Many have wondered how it was possible that Freedman, with all her art world experience and connections, could come to trust Rosales’ story? Each of the 40 works she bought with her, including works allegedly by Willem de Kooning, Robert Motherwell, Mark Rothko and Jackson Pollock, arrived without any documentation. There were no photographs, sales records, or catalogue raisonnés to prove their existence. Freedman now claims that she is the “central victim” in this whole affair. But questions remain over her alleged involvement in the fabrication of various background stories that added credence to the fake collection.
According to Rosales, the art works came from the son of a Mexican collector who preferred to remain anonymous. It was alleged that this collector, the so-called Mr. X, had bought the works straight from the studios of the Abstract Expressionists. Staff at Knoedler would refer to him as the “Secret Santa”. Throughout the various transactions, Freedman, it was alleged, never mentioned the existence of Rosales and thus gave the impression that she was dealing with the son of Mr. X directly. She allegedly even propagated a story involving a gay love affair between Mr. X and a well known figure connected to the artists. This was all patently untrue.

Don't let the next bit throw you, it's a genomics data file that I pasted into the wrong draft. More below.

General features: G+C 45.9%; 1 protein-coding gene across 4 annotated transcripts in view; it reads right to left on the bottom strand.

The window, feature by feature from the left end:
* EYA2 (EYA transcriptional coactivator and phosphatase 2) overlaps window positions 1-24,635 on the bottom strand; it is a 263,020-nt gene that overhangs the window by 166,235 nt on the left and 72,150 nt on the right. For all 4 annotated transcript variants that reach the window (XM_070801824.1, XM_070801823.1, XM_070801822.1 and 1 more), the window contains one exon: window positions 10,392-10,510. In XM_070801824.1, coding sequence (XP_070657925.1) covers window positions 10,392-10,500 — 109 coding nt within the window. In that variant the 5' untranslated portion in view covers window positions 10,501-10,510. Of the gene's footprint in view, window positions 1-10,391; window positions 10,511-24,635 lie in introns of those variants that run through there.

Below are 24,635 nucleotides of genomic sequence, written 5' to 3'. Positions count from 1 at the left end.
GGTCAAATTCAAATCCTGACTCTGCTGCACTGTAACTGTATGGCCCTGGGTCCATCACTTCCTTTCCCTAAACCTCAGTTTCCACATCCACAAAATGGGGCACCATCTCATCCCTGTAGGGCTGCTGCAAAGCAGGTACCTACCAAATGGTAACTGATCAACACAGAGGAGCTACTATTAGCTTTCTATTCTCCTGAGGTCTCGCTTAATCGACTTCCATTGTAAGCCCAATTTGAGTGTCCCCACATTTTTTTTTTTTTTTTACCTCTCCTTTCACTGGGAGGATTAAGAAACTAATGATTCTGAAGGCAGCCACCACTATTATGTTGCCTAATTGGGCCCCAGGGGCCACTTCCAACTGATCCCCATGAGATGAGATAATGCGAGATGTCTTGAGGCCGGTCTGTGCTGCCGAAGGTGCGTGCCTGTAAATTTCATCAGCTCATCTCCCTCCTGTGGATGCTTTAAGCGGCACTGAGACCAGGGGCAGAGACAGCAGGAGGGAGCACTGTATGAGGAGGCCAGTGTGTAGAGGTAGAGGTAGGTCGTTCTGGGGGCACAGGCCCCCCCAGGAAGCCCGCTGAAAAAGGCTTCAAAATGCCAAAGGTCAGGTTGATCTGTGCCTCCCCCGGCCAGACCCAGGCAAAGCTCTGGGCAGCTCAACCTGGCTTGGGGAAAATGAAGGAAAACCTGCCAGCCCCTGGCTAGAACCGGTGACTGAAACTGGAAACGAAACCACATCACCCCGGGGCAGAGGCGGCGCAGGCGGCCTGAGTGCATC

Each work was offered at a cut down price and Knoedler made enormous profits reselling them – one Rothko was sold at a 773 per cent mark up. Freedman herself made around $10 million in commission from selling the fake works, that was on top of her $300,000 a year salary. She has always denied any knowledge of the forgeries and in a recent interview with New York Magazine defended her role in the affair by declaring: “Dealers often do not know the specifics of origin or background, or how the art left the artist’s studio.” Since leaving Knoedler she has set up FreedmanArt, a New York gallery that boasts Lee Bontecou and Frank Stella on its roster of artists.
Usually a gallery would run a mile if a stranger suddenly appeared selling undocumented masterpieces at a knockdown price. And if the gallery had performed due diligence they would have perhaps discovered that pigments used in the paintings were identified in conservation laboratories to have been developed decades after the death of the artists. Perhaps most damning of all, a Pollock painting that hung in Freedman’s own apartment had a misspelt signature. The artist had apparently signed his name “Pollok”.
However, with the date of Michael Hammer’s trial soon to be set, this story seems far from over. Freedman will no doubt find herself back in the news and possibly even forced to give evidence. Despite the focus on Knoedler and the circumstances surrounding the trial, this saga has put the entire practices of the art world on trial. Shedding light on the backroom deals and exposing its antiquated selling process to an astonished public. Art remains the world’s largest unregulated market and its lack of transparency has fallen increasingly out of step with modern business practice.
The De Soles never doubted Knoedler or questioned its artworks because, as Domenico said during the trial, “it was the most trusted, oldest, most important gallery.” That blind faith has suffered a serious set back. And one thing is for sure, collectors purchasing high end art in the plush surrounds of upmarket galleries will never again take a gallery’s reputation as insurance alone.